I know that one of the biggest frustrations young people with SEN and their families face is having to fight to get good information about what support’s available.
So, we’ve made some changes to the local offer to make this easier. These will require local authorities to involve children, young people and parents in developing and reviewing the local offer. The local authority will also have to publish and respond to their comments about the local offer.
It’s this direct input from families and local flexibility that will drive services to be truly responsive to needs on the ground.
We’re also developing proposals to ensure families get coordinated information across education, health and social care as part of the joint commissioning of services.
I’m conscious that transition from school to adulthood and independence also presents a huge challenge for young people with autism and other special educational needs.
Which is why we’ve made progress in this area a priority through the new 0 to 25 system, which stretches support further than ever before.
The focus on outcomes in the education, health and care plan, on what the child, young person and their family want to achieve in education, work and other areas, includes planning around key transition points.
Provisions in the bill further strengthen this support after the age of 16 in a number of ways - by, for example, for the first time, giving young people up to the age of 25 the right to request an assessment for an education, health and care plan.
Young people will also have the right to request that a particular college is named in their plan and to appeal against a decision made by the local authority at the tribunal.
In addition, we amended the legislation – following representations from Ambitious About Autism and others during the pre-legislative scrutiny stage – to ensure that local authorities maintain plans for young people who are not in education, employment or training up until age 18.
And for young people planning to leave education within 2 years, local authorities must ensure that the education, health and care plan looks ahead; that they set out clear transition plans, focused on outcomes, that help the young person progress successfully to adulthood.
Change to a single SEN category/support for those without a Plan
We’re keen to ensure that all children get the right support they need at the right time.
Better identification of their needs is key. Which is why we recently contracted the Autism Education Trust to continue and expand its important work in this area; so the trust’s work to train staff in schools will now be extended to early years and further education.
Better identification of need is also the spur for our proposals to replace the current school action/school action plus system with a new single SEN category.
This is a simplified, rigorous approach that aims to focus the system on the impact of the support provided to the individual child rather than on how child accesses support.
The changes, which will be set out in the new SEN code of practice, don’t change the legislative duties on schools. But they do challenge schools to improve the quality of teaching and learning for all pupils, rather than inappropriately and inaccurately labelling some pupils as having SEN.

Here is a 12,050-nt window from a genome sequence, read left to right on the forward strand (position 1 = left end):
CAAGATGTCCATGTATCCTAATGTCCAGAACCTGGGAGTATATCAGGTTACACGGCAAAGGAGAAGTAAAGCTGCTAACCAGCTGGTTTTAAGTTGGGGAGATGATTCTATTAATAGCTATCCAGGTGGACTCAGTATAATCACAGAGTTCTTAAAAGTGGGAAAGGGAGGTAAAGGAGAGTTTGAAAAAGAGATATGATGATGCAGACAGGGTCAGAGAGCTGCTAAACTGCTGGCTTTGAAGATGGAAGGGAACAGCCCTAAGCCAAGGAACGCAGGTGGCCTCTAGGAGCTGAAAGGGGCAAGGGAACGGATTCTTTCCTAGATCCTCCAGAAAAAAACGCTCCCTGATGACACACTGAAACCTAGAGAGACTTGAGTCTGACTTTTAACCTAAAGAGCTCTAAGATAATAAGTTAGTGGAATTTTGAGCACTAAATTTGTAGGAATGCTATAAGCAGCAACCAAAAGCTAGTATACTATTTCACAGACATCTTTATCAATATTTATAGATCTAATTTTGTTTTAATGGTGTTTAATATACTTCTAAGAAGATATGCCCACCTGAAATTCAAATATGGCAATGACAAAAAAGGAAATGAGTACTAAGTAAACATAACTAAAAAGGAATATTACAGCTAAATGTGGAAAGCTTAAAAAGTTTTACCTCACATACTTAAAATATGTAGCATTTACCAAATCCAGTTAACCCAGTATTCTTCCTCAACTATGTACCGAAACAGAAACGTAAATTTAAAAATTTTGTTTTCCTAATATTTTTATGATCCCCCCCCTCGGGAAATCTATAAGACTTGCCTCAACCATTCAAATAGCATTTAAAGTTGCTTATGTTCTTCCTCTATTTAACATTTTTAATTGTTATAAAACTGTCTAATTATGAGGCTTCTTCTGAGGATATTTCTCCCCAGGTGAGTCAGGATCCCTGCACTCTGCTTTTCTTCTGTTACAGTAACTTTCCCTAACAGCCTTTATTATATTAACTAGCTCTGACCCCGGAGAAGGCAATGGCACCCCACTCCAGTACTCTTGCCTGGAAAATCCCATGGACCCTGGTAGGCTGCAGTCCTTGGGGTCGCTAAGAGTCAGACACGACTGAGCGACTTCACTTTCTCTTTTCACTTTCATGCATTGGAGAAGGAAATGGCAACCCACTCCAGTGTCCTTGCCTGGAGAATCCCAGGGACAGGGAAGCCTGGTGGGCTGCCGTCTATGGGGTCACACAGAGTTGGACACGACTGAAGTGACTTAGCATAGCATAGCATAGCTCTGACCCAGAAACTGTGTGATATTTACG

This drive to raise education standards and better prepare all children for adult life is underlined by our commitment to raise the participation age in education or training to 18.
However, we know that young people with autism can find it especially hard to find work. Which is why we’re trialling supported internships for young people with complex learning difficulties or disabilities, at 15 colleges around England. These are further education courses, based mainly with an employer, that provide young people with SEN with on-the-job training and support from expert job coaches.
Similar programmes have already yielded some success stories. One young man called David, who is on the autistic spectrum, found a job in the catering department of the University of Surrey after taking part in an internship supported by the university, Guildford College and EmployAbility, a not-for-profit body that helps disabled students find work. The confidence he gained led him to taking on a role as a voluntary caterer at the Olympics.
A fantastic example of how targeted support can go a long way towards helping young people with SEN become more independent.
These are just the sort of outcomes that our reforms aim to achieve.
But, as I’ve said before, it’s a shift in culture, above all, that’s needed to really transform support and aspiration for children with SEN and their families.
Getting different services to work together and put the child and their family in the driving seat isn’t easy. But pathfinders, across the country are developing new systems with families at their heart, proving it can be done.
In West Sussex, the SE7 has developed new arrangements based on early years multi-agency planning meetings. The 30 families who’ve been involved report that the new approach is proving much more supportive and responsive to their needs.
Elsewhere, Medway has carried out single coordinated assessment for a small number of younger children and used a video play tool to bring parents and professionals together as part of the assessment process. They have also acted to make sure assessment reports and education, health and care plans are clear and jargon-free.